WHO releases new data on worldwide influenza activity

The World Health Organization (WHO) regional offices and member states, in collaboration with its Global Influenza Surveillance and Response System (GISRS), collate and report data on influenza activity worldwide every two weeks.

Study: Influenza Update N° 432. Image Credit: pinkeyes/Shutterstock
Source: Influenza Update N° 432. Image Credit: pinkeyes/Shutterstock

National Influenza Centres (NICs) and other national influenza laboratories from 105 countries, areas, or territories report data to FluNet.

The latest report updated up to 30 October 2022 has data categorized by influenza transmission zones, i.e., countries/regions with similar influenza transmission patterns.

In addition, it covers epidemiological and virological FluNet data for the period between 17 October 2022 and 30 October 2022. During this time, the WHO GISRS laboratories tested over 229,940 specimens.

Key highlights

Influenza activity increased globally, and especially influenza A(H3N2) virus subtype became predominant. Of 229,940 specimens tested, 15,723 were positive for influenza viruses. The share of influenza A and influenza B viruses was 14,589 (92.8%) and 1134 (7.2%). While all characterized B viruses belonged to the B/Victoria lineage, 1424 (21.2%) and 5284 (78.8%) of 14,589 influenza A viruses were H1N1 and H3N2, respectively.

At the hemispherical level, while the upward trend in influenza activity continued in the northern hemisphere, it plateaued in the southern hemisphere. Based on this observation, the WHO recommended that Northern hemisphere countries, including the United States and Canada, step up their influenza vaccination campaign to prevent hospitalizations and deaths. More importantly, medical doctors should screen or test people for influenza and treat them per national guidance.

Despite a sharp increase in COVID-19 activity in the WHO Region of the Americas and a slight increase in South-East Asia and Western Pacific Regions, sentinel surveillance results showed it remained under 10% following a long-term downward trend beginning in mid of 2022.

Thus, the WHO encouraged stepping up integrated surveillance for influenza and severe acute respiratory syndrome coronavirus 2 (SARS-CoV-2) in countries harbored in the northern hemisphere. They specifically focused on countries that have received the multiplex influenza and SARS-CoV-2 reagent kits from GISRS. The WHO even published revised interim guidance for these countries emphasizing the urgent need to report epidemiological and laboratory information on time to their regional and global platforms.

Temperate-zone countries (Northern Hemisphere)

In countries of the temperate zone of the Northern hemisphere, such as the US and Canada, influenza-like illness (ILI) and respiratory syncytial virus (RSV) activity increased above the seasonal average for this time of year, with influenza A(H3N2) virus being predominant. SARS-CoV-2 continues to be the causal agent behind above-the-epidemic threshold mortality in the USA.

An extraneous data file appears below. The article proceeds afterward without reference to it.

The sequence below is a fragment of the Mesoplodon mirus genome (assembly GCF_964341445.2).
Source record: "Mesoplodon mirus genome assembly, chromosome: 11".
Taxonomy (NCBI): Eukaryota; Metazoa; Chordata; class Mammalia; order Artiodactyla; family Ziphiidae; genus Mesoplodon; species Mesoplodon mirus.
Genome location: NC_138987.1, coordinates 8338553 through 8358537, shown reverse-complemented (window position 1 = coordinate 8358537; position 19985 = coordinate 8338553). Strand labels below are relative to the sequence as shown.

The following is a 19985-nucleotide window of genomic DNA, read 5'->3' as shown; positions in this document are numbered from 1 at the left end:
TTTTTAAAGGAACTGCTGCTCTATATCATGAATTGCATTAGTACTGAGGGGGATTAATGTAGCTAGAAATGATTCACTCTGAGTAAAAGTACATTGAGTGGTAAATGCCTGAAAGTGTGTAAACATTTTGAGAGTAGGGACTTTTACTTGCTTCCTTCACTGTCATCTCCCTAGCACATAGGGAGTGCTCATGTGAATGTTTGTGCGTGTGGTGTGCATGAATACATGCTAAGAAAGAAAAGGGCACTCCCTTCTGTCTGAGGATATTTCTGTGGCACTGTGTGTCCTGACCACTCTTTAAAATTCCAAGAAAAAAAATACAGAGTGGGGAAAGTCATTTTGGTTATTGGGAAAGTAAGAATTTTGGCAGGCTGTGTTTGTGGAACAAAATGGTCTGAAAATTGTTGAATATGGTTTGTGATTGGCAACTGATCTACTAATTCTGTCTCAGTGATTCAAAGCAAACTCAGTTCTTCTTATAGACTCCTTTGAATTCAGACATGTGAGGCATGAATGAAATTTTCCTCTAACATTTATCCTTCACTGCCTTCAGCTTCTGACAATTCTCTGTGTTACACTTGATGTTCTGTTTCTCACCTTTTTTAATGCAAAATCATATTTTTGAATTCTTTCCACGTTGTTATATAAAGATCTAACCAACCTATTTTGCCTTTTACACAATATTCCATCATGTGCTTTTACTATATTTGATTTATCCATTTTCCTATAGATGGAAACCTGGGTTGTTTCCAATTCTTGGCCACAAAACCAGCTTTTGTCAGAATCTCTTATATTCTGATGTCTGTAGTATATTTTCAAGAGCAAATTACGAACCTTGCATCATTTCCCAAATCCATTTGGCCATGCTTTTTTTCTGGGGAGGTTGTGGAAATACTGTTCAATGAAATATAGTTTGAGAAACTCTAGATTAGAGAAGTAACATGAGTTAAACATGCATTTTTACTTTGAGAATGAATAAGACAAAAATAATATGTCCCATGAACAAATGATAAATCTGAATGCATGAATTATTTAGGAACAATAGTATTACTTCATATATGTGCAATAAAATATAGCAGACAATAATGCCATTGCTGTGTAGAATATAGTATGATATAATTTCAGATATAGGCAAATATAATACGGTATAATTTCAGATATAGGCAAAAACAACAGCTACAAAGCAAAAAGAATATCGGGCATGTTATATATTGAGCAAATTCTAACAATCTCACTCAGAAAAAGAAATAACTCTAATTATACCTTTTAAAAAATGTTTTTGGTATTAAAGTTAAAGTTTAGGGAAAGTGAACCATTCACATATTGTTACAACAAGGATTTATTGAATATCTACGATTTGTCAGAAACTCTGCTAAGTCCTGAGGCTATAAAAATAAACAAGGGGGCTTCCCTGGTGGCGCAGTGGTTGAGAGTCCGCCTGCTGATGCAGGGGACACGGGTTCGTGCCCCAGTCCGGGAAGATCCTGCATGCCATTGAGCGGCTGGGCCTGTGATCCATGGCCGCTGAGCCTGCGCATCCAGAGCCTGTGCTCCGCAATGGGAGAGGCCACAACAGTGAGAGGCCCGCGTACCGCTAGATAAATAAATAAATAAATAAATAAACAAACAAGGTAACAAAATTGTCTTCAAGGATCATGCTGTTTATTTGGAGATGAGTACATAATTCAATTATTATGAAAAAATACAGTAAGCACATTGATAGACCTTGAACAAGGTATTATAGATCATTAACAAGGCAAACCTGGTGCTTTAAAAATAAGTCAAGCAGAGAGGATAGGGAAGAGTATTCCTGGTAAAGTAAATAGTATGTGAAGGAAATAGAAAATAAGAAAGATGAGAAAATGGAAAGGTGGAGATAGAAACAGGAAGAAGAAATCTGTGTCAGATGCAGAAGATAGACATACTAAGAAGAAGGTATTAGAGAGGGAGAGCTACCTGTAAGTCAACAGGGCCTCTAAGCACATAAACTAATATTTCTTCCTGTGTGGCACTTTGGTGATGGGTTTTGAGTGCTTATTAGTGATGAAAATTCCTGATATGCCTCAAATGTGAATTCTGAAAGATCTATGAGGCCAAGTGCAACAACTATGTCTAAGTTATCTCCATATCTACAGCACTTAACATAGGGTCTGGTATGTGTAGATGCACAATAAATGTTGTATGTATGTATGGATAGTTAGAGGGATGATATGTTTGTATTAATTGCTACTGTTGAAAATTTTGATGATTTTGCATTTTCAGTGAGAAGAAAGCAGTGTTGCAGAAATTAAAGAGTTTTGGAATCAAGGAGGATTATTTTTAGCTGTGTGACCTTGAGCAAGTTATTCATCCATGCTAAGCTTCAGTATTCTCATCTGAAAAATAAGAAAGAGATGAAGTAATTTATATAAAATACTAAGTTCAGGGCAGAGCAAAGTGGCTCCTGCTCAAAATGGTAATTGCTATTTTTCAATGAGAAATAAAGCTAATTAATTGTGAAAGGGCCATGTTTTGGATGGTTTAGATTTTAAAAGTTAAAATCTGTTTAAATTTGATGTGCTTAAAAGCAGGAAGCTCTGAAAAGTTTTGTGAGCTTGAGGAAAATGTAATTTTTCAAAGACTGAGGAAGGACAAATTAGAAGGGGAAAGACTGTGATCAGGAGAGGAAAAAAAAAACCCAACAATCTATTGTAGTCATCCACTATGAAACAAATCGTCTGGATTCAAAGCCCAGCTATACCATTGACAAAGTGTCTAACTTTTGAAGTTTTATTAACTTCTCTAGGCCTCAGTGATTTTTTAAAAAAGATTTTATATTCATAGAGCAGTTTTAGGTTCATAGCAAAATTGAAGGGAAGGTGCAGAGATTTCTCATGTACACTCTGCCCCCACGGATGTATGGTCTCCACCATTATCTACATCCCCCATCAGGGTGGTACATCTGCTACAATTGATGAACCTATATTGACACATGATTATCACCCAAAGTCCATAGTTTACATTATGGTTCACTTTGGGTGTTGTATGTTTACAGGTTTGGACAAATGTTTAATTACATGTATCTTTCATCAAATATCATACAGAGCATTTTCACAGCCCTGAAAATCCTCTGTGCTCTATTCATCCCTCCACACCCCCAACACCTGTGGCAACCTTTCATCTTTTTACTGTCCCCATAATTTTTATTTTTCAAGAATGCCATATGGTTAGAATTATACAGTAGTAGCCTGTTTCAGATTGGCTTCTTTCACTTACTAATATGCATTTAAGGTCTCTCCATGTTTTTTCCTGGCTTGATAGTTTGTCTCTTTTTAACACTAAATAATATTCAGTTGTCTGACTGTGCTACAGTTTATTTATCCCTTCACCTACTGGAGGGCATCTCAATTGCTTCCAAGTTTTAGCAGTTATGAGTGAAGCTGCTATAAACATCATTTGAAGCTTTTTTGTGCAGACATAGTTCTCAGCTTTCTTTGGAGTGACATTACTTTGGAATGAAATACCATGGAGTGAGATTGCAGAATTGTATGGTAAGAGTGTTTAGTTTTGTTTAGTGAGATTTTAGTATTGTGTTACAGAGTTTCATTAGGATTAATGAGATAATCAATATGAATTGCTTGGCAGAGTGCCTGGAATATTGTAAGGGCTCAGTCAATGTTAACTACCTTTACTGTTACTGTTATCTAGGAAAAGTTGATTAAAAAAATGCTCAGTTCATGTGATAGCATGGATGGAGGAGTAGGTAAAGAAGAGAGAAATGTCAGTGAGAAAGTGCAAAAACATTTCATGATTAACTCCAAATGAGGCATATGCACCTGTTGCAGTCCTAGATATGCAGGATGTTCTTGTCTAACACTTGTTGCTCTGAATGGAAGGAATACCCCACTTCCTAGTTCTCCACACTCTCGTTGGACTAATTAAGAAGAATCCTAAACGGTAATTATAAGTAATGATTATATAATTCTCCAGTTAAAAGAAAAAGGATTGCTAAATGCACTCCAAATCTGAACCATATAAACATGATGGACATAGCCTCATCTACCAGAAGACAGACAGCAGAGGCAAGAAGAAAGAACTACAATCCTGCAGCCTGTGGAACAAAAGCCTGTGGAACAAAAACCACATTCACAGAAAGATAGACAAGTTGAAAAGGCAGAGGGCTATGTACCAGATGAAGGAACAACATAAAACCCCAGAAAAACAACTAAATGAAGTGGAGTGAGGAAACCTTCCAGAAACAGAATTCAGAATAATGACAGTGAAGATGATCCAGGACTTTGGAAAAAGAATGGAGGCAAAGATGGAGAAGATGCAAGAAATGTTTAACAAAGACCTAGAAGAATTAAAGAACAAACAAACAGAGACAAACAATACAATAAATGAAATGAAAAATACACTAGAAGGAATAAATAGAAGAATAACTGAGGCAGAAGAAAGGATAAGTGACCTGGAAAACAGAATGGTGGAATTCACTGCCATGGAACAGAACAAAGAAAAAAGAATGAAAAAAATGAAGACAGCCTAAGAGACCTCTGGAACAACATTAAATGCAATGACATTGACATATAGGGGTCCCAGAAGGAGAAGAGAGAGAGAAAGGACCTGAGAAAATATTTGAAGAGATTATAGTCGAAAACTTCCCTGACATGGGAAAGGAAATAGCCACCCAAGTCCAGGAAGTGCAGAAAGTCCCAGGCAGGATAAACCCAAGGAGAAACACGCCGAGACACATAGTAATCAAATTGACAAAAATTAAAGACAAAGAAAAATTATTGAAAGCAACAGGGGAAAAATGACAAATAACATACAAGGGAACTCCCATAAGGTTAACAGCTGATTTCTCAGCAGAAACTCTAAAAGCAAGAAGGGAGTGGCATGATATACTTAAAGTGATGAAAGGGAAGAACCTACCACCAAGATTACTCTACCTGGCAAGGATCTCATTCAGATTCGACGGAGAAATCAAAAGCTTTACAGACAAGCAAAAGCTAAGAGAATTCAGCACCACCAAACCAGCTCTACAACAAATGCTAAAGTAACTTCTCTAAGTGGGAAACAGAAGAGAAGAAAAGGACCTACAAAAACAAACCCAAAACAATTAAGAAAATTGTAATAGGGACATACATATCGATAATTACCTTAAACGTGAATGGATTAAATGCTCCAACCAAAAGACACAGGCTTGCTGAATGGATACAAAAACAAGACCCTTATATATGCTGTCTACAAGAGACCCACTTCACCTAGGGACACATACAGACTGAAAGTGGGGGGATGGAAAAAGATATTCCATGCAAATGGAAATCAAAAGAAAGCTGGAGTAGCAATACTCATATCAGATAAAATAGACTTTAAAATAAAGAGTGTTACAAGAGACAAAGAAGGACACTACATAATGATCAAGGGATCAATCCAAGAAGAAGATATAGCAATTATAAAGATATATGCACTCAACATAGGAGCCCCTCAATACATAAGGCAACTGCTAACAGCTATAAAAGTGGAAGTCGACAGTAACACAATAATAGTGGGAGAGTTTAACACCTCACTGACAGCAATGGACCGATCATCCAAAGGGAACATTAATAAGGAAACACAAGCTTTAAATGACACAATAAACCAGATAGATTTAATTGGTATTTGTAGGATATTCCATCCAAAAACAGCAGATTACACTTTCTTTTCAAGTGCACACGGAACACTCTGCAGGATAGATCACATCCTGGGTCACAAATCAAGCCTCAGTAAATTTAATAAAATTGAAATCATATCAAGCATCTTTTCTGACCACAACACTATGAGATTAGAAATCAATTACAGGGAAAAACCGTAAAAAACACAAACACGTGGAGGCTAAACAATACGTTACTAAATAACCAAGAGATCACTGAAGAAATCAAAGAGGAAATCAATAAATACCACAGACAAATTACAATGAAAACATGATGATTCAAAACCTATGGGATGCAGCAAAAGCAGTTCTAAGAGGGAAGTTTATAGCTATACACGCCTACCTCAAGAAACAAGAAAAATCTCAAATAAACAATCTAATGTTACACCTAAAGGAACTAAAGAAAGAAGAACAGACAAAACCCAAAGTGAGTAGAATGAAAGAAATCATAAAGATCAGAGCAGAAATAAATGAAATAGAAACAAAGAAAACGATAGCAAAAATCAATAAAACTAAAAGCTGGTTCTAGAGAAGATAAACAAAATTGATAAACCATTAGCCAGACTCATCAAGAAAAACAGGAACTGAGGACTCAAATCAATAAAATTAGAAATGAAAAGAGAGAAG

Influenza A(H3N2) predominated in European countries, with the highest ILI activity reported in South West Europe (3.62% positivity). Portugal, followed by Germany and Spain, reported an increasing trend in ILI activity. RSV activity was the highest in France and continuously increasing. Likewise, excess mortality across most age groups continued to surge in European countries. The Central (e.g., Kazakhstan) and West Asian countries, like Saudi Arabia, reported high/elevated ILI activity, with B-lineage influenza viruses predominating in Kazakhstan. On the contrary, in East Asia, influenza A(H3N2) activity remained stable at intermediate levels.

Temperate zone countries (Southern Hemisphere)

The overall ILI activity appeared to decrease in this reporting period, except in South America, where ILI activity increased in several countries, such as Argentina, Chile, and Uruguay. In Chile and Uruguay, influenza A(H3N2) viruses predominated, while influenza B and influenza A(H1N1) were predominant in Argentina. Across all Pacific Islands, including New Zealand, ILI activity remained low except in a few countries. Likewise, in Australia, ILI activity remained minimal, though testing detected influenza A(H1N1), influenza A(H3N2), and some B viruses.

Tropical countries

The tropical countries of South America and Africa had low ILI activity during the study reported period. Notably, RSV activity increased only in Brazil. In Puerto Rico and Guatemala, parts of the Caribbean, and Central America, ILI activity was above the average for this time of year and the seasonal threshold.

Journal reference:
Neha Mathur

Written by

Neha Mathur

Neha is a digital marketing professional based in Gurugram, India. She has a Master’s degree from the University of Rajasthan with a specialization in Biotechnology in 2008. She has experience in pre-clinical research as part of her research project in The Department of Toxicology at the prestigious Central Drug Research Institute (CDRI), Lucknow, India. She also holds a certification in C++ programming.


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